The limitations of this strategy is that we are using a transformation of a price-transformation indicator to predict semi-random data. This gives a huge weight to lift. Therefore, we will be running our strategy based on the intuition above with certain conditions that make it less prone to lag.
The Relative Strength Index is known for the extremes strategy (Oversold and Overbought levels) where we initiate contrarian positions when the RSI is close to the extremes in an attempt to fade the current trend. We will be using this technique applied on both RSI’s with unconventional lookback periods.
Whenever the 3-period RSI is at or below 10 while simultaneously, the 3-period RSI² is also at or below 30, we can expect a limited bullish reaction.
Whenever the 3-period RSI is at or above 90 while simultaneously, the 3-period RSI² is also at or above 70, we can expect a limited bearish reaction.
If you are also interested by more technical indicators and using Python to create strategies, then my best-selling book on Technical Indicators may interest you:
Creating the Strategy
Our aim is clear. We have to find double oversold/overbought events where we reinforce the conviction by saying that even the RSI on RSI is on the extreme which can argue that the RSI is truly on the extremes.
# Indicator Parameters lookback = 3
lower_barrier = 10 upper_barrier = 90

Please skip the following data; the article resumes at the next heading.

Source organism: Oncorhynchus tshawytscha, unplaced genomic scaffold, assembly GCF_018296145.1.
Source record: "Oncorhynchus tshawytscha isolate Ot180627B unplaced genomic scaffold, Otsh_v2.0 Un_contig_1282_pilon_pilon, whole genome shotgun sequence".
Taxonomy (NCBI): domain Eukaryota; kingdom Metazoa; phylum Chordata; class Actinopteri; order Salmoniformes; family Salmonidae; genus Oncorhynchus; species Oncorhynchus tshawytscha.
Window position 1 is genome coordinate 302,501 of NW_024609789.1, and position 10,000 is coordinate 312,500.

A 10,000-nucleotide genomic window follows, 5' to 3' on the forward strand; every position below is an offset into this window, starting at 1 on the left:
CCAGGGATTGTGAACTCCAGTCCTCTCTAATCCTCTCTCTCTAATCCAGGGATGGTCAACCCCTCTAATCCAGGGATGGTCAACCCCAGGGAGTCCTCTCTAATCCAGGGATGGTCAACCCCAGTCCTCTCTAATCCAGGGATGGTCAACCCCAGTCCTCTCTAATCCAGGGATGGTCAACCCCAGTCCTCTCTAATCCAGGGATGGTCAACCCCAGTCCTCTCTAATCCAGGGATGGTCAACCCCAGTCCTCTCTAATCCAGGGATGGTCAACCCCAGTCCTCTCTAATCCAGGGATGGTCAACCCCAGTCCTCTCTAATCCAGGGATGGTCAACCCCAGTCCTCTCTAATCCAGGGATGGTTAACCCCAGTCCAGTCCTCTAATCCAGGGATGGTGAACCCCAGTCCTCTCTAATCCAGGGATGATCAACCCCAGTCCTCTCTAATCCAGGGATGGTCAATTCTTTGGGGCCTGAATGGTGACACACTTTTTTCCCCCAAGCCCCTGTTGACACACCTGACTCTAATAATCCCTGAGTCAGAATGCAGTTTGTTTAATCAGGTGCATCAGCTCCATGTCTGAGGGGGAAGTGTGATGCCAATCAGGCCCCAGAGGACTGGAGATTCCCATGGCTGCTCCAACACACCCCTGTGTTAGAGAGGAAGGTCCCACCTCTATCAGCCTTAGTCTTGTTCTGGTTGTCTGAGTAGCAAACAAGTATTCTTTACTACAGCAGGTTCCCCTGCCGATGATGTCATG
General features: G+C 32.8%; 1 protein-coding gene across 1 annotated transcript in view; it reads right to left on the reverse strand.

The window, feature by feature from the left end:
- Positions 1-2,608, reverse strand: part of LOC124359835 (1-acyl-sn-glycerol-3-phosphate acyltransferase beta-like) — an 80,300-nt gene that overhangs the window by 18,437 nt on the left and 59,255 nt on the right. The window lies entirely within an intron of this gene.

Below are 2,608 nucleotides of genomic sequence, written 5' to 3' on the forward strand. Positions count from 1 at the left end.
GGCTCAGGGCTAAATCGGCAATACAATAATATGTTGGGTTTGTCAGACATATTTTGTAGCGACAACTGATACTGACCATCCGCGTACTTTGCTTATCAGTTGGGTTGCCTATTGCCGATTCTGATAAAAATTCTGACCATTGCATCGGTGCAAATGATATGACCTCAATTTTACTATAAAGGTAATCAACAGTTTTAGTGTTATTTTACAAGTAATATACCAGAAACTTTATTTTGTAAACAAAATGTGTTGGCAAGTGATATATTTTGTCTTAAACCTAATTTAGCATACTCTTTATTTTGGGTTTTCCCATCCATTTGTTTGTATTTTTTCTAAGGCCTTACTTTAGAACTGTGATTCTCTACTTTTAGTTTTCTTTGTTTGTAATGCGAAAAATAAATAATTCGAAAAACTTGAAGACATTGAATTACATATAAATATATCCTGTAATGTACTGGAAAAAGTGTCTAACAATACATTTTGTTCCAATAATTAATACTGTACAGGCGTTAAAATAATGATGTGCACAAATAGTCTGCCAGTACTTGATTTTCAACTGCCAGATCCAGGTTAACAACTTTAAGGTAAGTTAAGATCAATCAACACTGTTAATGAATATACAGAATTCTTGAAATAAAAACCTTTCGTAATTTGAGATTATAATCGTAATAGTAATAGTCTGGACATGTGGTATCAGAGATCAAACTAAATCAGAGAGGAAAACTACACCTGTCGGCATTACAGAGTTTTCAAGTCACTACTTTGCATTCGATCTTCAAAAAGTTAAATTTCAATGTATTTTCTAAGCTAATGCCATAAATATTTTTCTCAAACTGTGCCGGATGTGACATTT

lower_barrier_square = 30 upper_barrier_square = 70
my_data = adder(my_data, 10) my_data = rsi(my_data, lookback, 3, 4) my_data = rsi(my_data, lookback, 4, 5)
The signal function that we need can be as follows.
def signal(Data, indicator_column_one, indicator_column_two, buy, sell): Data = adder(Data, 10) for i in range(len(Data)): if Data[i, indicator_column_one] <= lower_barrier and Data[i, indicator_column_two] <= lower_barrier_square and \ Data[i - 1, indicator_column_one] > lower_barrier: Data[i, buy] = 1 elif Data[i, indicator_column_one] >= upper_barrier and Data[i, indicator_column_two] >= upper_barrier_square and \ Data[i - 1, indicator_column_one] < upper_barrier: Data[i, sell] = -1 return Data
Evaluating the Strategy
Having had the signals, we now know when the algorithm would have placed its buy and sell orders, meaning, that we have an approximate replica of the past where can can control our decisions with no hindsight bias. We have to simulate how the strategy would have done given our conditions. This means that we need to calculate the returns and analyze the performance metrics. Let us see a neutral metric that can give us somewhat a clue on the predictability of the indicator or the strategy. For this study, we will use the Signal Quality metric.